The PS5's next-gen audio tech could transform your gaming experience – here's how

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Immersive audio is a growing trend, with the rise of object-based surround sound technologies like Dolby Atmos and DTS:X in the world of film – but how will immersive audio translate to the world of gaming?

The PS5 is looming on the horizon, and while we don’t know everything that the next-gen console will offer, we do know that the PlayStation 5 will be packing some very interesting audio tech, as well as ray-tracing and backwards-compatibility.

In an April 2019 interview with Wired, the console’s lead architect Mark Cerny confirmed that the PS5 will support what he calls "3D audio" – something he says will "make you feel more immersed in the game as sounds come at you from above, from behind, and from the side".

While Cerny didn't elaborate on exactly how the technology works, he confirmed that it won't require "any external hardware", with the audio chip forming part of the third-generation AMD Ryzen chipset that will power the PlayStation 5. 

Why should gamers care about 3D audio?


Imagine how engrossing puzzle games like Fez could be if you could hear synths bubbling up around you as you find your next clue.  (Image credit: Polytron Corporation / Trapdoor)

The benefits of playing a game "as sounds come at you from above, from behind, and from the side", are abundant. Aside from making the gaming experience feel more immersive, it could provide you with more accurate cues and clues as you play.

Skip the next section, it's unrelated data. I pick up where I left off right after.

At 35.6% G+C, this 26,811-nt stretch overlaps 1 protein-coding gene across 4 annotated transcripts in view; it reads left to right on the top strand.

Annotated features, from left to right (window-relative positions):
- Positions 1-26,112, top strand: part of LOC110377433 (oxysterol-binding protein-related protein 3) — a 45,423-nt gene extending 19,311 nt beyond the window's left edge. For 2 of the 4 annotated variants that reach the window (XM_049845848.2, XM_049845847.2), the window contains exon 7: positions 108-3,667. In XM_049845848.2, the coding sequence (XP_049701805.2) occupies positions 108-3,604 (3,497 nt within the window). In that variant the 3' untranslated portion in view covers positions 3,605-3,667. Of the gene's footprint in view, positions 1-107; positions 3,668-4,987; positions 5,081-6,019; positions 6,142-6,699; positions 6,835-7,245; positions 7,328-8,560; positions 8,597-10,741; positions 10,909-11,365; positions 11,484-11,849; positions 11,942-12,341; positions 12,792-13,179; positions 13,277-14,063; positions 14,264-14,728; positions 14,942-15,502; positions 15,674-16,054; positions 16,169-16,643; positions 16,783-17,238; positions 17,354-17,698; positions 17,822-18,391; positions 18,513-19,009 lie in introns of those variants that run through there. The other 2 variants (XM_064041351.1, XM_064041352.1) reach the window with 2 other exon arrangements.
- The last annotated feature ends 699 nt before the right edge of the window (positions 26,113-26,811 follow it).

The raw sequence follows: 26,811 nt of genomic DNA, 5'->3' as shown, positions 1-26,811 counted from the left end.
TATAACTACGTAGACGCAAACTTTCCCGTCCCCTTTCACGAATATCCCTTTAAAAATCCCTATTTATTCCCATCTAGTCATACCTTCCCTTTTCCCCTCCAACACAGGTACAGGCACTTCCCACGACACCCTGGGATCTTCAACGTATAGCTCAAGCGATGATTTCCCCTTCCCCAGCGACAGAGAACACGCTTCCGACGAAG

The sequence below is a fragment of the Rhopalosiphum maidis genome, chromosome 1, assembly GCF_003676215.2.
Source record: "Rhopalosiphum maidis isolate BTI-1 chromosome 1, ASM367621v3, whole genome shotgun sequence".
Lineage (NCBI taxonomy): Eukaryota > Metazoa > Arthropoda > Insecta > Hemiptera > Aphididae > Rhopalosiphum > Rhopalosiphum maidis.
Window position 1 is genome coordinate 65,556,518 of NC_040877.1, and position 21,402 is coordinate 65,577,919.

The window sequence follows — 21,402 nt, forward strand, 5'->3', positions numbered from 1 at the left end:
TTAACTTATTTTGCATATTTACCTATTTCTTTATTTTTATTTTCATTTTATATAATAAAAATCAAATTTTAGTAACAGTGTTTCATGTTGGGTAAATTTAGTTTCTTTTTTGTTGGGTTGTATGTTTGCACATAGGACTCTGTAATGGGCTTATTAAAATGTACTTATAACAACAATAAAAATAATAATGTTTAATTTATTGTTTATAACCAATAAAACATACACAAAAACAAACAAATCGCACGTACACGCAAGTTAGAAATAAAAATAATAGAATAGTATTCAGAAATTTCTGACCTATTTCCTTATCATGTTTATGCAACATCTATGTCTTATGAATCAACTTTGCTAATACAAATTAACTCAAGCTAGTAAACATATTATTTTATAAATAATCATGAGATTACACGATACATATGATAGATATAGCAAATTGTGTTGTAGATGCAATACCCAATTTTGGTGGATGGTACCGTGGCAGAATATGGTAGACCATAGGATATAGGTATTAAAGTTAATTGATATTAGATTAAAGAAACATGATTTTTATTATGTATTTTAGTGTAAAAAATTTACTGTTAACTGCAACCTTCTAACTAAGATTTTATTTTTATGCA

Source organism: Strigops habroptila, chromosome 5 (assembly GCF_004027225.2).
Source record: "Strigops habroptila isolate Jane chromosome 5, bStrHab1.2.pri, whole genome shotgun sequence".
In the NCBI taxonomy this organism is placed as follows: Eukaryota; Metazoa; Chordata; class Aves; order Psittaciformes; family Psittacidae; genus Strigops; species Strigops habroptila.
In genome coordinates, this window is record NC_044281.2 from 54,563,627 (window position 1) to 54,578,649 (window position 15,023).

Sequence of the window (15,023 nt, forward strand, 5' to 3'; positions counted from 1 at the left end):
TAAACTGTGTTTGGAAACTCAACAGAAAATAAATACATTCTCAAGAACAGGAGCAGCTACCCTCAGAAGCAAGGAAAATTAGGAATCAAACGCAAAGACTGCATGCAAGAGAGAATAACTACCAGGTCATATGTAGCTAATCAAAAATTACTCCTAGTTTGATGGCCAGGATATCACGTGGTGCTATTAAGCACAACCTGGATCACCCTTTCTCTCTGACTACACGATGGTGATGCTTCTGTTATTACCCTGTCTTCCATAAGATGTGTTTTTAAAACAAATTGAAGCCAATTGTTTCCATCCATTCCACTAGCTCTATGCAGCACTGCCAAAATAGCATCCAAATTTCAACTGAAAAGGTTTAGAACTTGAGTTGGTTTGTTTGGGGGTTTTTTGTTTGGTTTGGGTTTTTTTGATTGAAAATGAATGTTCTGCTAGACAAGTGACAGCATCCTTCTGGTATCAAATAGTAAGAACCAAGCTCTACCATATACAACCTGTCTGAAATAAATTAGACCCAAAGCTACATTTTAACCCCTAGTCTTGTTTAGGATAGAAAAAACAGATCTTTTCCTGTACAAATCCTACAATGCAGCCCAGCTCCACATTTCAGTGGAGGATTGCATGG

Imagine how the experience of playing a first-person battle royale game like Fortnite would be transformed if you could actually hear the footsteps of your enemy sneaking up on you without buying a virtual surround sound gaming headset.

Or, how much more engrossing puzzle games like Fez would be if you could hear synths bubbling up around you as you succeed in finding your next clue. 

When speaking to Wired, Cerny conceded that there was a "frustration that audio did not change too much between PlayStation 3 and PlayStation 4".

"With the next console the dream is to show how dramatically different the audio experience can be when we apply significant amounts of hardware horsepower to it.”

So we can be fairly certain that the PlayStation 5's 3D audio chip will mark a big improvement from the sound quality produced by the PlayStation 4 – and with the PS5 release date expected to land in March, we might not have to wait very long to find out.

The first Dolby Atmos-enabled PlayStation?

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Although the PS5’s audio specs haven’t been revealed yet, the 3D audio chip that Cerny alluded to could deliver Dolby Atmos sound with it, bringing it into direct competition with the Xbox One 

What could that mean for gamers using the PS5? Well to understand that, you first need to know a little bit about how Dolby Atmos works. 

Dolby Atmos is an audio format that allows you to experience the sound from your music, TV shows, films, and games in a 360-degree sphere. It’s designed to give your audio the feeling of being three dimensional; for example, imagine the difference between hearing a helicopter flying a few hundred yards away versus directly over your head. 

Sound designers for films and TV shows can achieve this by positioning different sounds and effects at different points in that virtual sphere, which in turn, correspond to where speakers are positioned in your living room. When you play the movie back using Dolby Atmos-enabled audio devices, you'll be able to hear the effects move around you, just like the audio engineers intended.

In an ideal world, we’d all have speakers rigged to our ceilings to fully convey the sound of that helicopter passing over us – of course, that’s not a reality for most. 

That’s where Dolby Atmos soundbars and speakers come in; these hardworking gadgets work by bouncing beams of audio off your ceiling and then to your ears, using upfiring tweeters.